# 17.5 Futures payoff

Hanumant Dhokle

1. Payoff for Long position (Mr Mahesh):

If on the expiry date, the actual price of Reliance Industries is Rs 1300, Mahesh can buy the shares at Rs 1220 and sell them at Rs 1300, thereby gaining Rs 80 per share (Total = 80 x 75 = Rs 6000). If however, the price on expiry is Rs 1150, he will have to bear a loss of Rs 70 (Rs1220 - Rs 1150) per share (Total = 70 * 75 = Rs 5250). The value of a long futures position is marked-to-market daily. Gains are credited and losses are debited from the future trader’s account at the end of each trading day.

The formula for calculating profit is given below:

1. Maximum Profit = Unlimited.
2. Profit Achieved When Market Price of Futures > Purchase
3. Price of Futures.
4. Profit = (Market Price of Futures - Purchase Price of Futures) x Contract Size - Commissions Paid.

Long futures as an investment strategy

The long futures position is an unlimited profit, unlimited risk position that can be entered by the futures speculator to profit from a rise in the price of the underlying.

2. Payoff for Short position (Mr Ramesh):

If on the expiry date, the actual price of Reliance Industries is Rs 1300, then Ramesh has to sell the shares at Rs 1220 but will have to buy the shares at Rs 1300, thereby making a loss of Rs 80 per share. If however, the price on expiry is Rs 1150, he will gain Rs 70 per share.

The formula for calculating loss is given below:

Maximum Loss = Unlimited.

Loss Occurs When Market Price of Futures > Selling Price of Futures.

Loss = (Market Price of Futures - Selling Price of Futures) x Contract Size + commissions Paid.

Pay off of Sensex Futures

Profit - if the futures price goes up.

Loss - if the futures price goes down.

Calculation - The profit or loss would be equal to fifteen times the difference in the two rates.

If June Sensex Futures is sold @ 15500 there would be a profi t of 500 points which is equal to Rs. 7500 (500*15). However if the June Sensex However if the June Sensex Futures is sold @ 14700, there would be a loss of 300 points which is equal to Rs. 4500 (300*15).

Example 2

Position - Short – Sell June Sensex Futures @ 15500

Payoff –

Profit - if the futures price goes down.

Loss - if the futures price goes up.

Calculation - The profit or loss would be equal to fifteen times the difference in the two rates. If June Sensex Futures is bought @ 15900 there would be a loss of 400 points which is equal to Rs. 6000 (400*15). However if the June Sensex Futures is bought @ 15200, there would be a profit of 300 points which is equal to Rs. (300*15).

Short Futures as an investment strategy. There is no maximum profit for the short futures position. The futures trader stands to profit as long as the underlying asset price goes down. Large losses can occur for the long futures position if the underlying futures price falls dramatically.

#### How is the future price arrived at?

Now let us discuss how future price is calculated? Future price is nothing but the current market price plus the interest cost for the tenure of the future. This interest cost of the future is called as cost of carry. If F is the future price, S is the spot price and C is the cost of carry or opportunity cost, then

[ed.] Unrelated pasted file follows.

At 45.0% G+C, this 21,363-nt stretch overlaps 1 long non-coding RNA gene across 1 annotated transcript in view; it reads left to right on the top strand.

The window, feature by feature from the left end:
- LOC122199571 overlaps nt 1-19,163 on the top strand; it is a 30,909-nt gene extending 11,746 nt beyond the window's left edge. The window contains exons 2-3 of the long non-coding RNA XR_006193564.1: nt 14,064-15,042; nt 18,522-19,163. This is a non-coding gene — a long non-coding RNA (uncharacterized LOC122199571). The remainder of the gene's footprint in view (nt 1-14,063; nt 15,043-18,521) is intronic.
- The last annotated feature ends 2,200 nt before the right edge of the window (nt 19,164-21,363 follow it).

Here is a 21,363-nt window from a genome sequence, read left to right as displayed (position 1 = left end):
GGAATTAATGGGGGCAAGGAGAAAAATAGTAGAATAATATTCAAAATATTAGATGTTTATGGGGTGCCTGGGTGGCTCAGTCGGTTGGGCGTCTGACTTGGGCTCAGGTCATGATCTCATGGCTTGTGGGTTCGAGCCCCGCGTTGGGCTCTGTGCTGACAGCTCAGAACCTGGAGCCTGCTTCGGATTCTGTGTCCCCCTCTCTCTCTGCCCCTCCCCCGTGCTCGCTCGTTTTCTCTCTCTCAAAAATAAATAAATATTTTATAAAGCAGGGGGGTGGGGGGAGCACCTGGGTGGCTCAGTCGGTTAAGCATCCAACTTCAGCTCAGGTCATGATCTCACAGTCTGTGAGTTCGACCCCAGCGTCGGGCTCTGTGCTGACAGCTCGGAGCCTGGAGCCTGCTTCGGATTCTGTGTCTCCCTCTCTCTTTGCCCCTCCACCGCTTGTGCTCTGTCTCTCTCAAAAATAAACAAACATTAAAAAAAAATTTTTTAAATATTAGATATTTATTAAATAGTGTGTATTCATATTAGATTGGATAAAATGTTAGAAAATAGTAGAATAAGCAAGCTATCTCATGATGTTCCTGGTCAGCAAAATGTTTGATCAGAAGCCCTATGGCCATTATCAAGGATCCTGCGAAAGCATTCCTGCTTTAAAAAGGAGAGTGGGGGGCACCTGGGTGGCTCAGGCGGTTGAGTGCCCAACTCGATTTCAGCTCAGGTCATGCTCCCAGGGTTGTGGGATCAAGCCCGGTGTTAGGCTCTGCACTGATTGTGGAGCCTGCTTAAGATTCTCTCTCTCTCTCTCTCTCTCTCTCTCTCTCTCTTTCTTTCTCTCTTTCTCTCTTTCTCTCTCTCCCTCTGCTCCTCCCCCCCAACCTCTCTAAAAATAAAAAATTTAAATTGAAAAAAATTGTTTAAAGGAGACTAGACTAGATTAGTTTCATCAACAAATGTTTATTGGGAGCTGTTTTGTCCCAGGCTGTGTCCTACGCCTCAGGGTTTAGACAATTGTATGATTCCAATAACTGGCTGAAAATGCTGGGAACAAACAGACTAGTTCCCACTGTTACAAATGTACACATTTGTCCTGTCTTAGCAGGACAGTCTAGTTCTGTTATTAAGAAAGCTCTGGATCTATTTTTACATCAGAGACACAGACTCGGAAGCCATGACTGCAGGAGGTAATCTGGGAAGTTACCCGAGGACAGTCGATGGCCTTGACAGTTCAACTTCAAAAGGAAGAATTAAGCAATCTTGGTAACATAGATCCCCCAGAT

F=S+C

F = S + Interest cost, since cost of carry for a finance is the interest cost

Thus, F=S (1+r) ^ T

Wherer is the rate of interest (usually the risk free market rate) and T is the tenure of the futures contract.

Example:

The spot price of Reliance is Rs 300. The bank rate prevailing is 10%. What will be the price of one-month future?

Solution:

The price of a future is F= S (1+r)^T. Therefore one-month Reliance future would be the spot price plus the cost of carry. Since the bank rate is 10 %, we can take that as the market rate. This rate is an annualized rate and hence we recalculate it on a monthly basis.

F=300(1+0.10)  ^ (1/12)

F= Rs 302.39

Another Example

The shares of Infosys are trading at 3000 rupees. The 1 month future of Infosys is Rs 3100. The returns expected from the Gsec funds for the same period is 10 %. Is the future of Infosys overpriced or underpriced?

Solution

The 1 month Future of Infosys will be :-

F= 3000(1+.0.10) ^ (1/12)

F= Rs 3023.90

But the price at which Infosys is traded is Rs 3100. Thus it is overpriced by Rs 76.

Note: In case of index futures, the treatment of the futures calculation is the same. The future value is calculated as the spot index value plus the cost of carry.

What happens if dividend is going to be declared?

Dividend is an income to the seller of the future. It reduces his cost of carry to that extent. If dividend is going to be declared, the same has to be deducted from the cost of carry. Thus the price of the future in this case becomes, F= S (1+r-d) ^  T ; where d is the dividend.

Example

The spot price of Reliance is Rs 300. The bank rate prevailing is 10%. What will be the price of one-month future? Reliance will be paying a dividend of 50 paise per share.

Solution: Since Reliance is paying 50 paise per share and the face value of reliance is Rs. 10, the dividend rate is 5%. So while calculating futures, F=300(1+0.10-0.05) ^ (1/12)

F= Rs. 301.22

How do future prices behave compared to spot prices?

Future prices lead the spot prices. (The spot price of a security is the price that is quoted for immediate (spot) settlement (payment and delivery). The spot prices move towards the future prices and the gap between the two is always closing with as the time to settlement decreases. On the last day of the future settlement, the spot price equals the future price.

So when you subtract the futures price from the spot price, the price which you get is called futures basis. Basis can be positive or negative number.

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